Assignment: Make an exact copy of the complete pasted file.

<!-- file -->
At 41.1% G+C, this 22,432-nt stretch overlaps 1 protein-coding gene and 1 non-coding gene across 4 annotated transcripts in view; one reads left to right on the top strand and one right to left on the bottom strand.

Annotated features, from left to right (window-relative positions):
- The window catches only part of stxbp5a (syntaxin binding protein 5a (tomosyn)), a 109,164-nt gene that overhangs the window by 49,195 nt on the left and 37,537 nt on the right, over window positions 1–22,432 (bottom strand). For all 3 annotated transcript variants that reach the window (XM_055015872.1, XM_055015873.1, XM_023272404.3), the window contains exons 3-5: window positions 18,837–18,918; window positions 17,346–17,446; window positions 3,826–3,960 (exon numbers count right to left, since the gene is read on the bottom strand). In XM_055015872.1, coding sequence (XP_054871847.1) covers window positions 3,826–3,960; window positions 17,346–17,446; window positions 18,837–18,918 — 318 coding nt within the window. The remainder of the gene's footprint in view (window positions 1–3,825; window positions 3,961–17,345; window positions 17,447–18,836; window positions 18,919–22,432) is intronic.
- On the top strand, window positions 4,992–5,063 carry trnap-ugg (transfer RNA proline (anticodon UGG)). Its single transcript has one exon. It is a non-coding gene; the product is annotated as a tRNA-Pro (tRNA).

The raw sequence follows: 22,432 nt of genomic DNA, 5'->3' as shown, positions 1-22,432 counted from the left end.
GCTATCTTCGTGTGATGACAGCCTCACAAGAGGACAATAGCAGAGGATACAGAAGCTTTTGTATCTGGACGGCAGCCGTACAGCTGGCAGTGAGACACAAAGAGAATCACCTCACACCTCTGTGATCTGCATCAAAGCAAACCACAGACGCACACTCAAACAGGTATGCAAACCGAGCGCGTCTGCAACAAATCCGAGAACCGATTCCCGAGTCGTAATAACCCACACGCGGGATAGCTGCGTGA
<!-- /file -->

At 41.1% G+C, this 22,432-nt stretch overlaps 1 protein-coding gene and 1 non-coding gene across 4 annotated transcripts in view; one reads left to right on the top strand and one right to left on the bottom strand.

Annotated features, from left to right (window-relative positions):
- The window catches only part of stxbp5a (syntaxin binding protein 5a (tomosyn)), a 109,164-nt gene that overhangs the window by 49,195 nt on the left and 37,537 nt on the right, over window positions 1–22,432 (bottom strand). For all 3 annotated transcript variants that reach the window (XM_055015872.1, XM_055015873.1, XM_023272404.3), the window contains exons 3-5: window positions 18,837–18,918; window positions 17,346–17,446; window positions 3,826–3,960 (exon numbers count right to left, since the gene is read on the bottom strand). In XM_055015872.1, coding sequence (XP_054871847.1) covers window positions 3,826–3,960; window positions 17,346–17,446; window positions 18,837–18,918 — 318 coding nt within the window. The remainder of the gene's footprint in view (window positions 1–3,825; window positions 3,961–17,345; window positions 17,447–18,836; window positions 18,919–22,432) is intronic.
- On the top strand, window positions 4,992–5,063 carry trnap-ugg (transfer RNA proline (anticodon UGG)). Its single transcript has one exon. It is a non-coding gene; the product is annotated as a tRNA-Pro (tRNA).

The raw sequence follows: 22,432 nt of genomic DNA, 5'->3' as shown, positions 1-22,432 counted from the left end.
GCTATCTTCGTGTGATGACAGCCTCACAAGAGGACAATAGCAGAGGATACAGAAGCTTTTGTATCTGGACGGCAGCCGTACAGCTGGCAGTGAGACACAAAGAGAATCACCTCACACCTCTGTGATCTGCATCAAAGCAAACCACAGACGCACACTCAAACAGGTATGCAAACCGAGCGCGTCTGCAACAAATCCGAGAACCGATTCCCGAGTCGTAATAACCCACACGCGGGATAGCTGCGTGA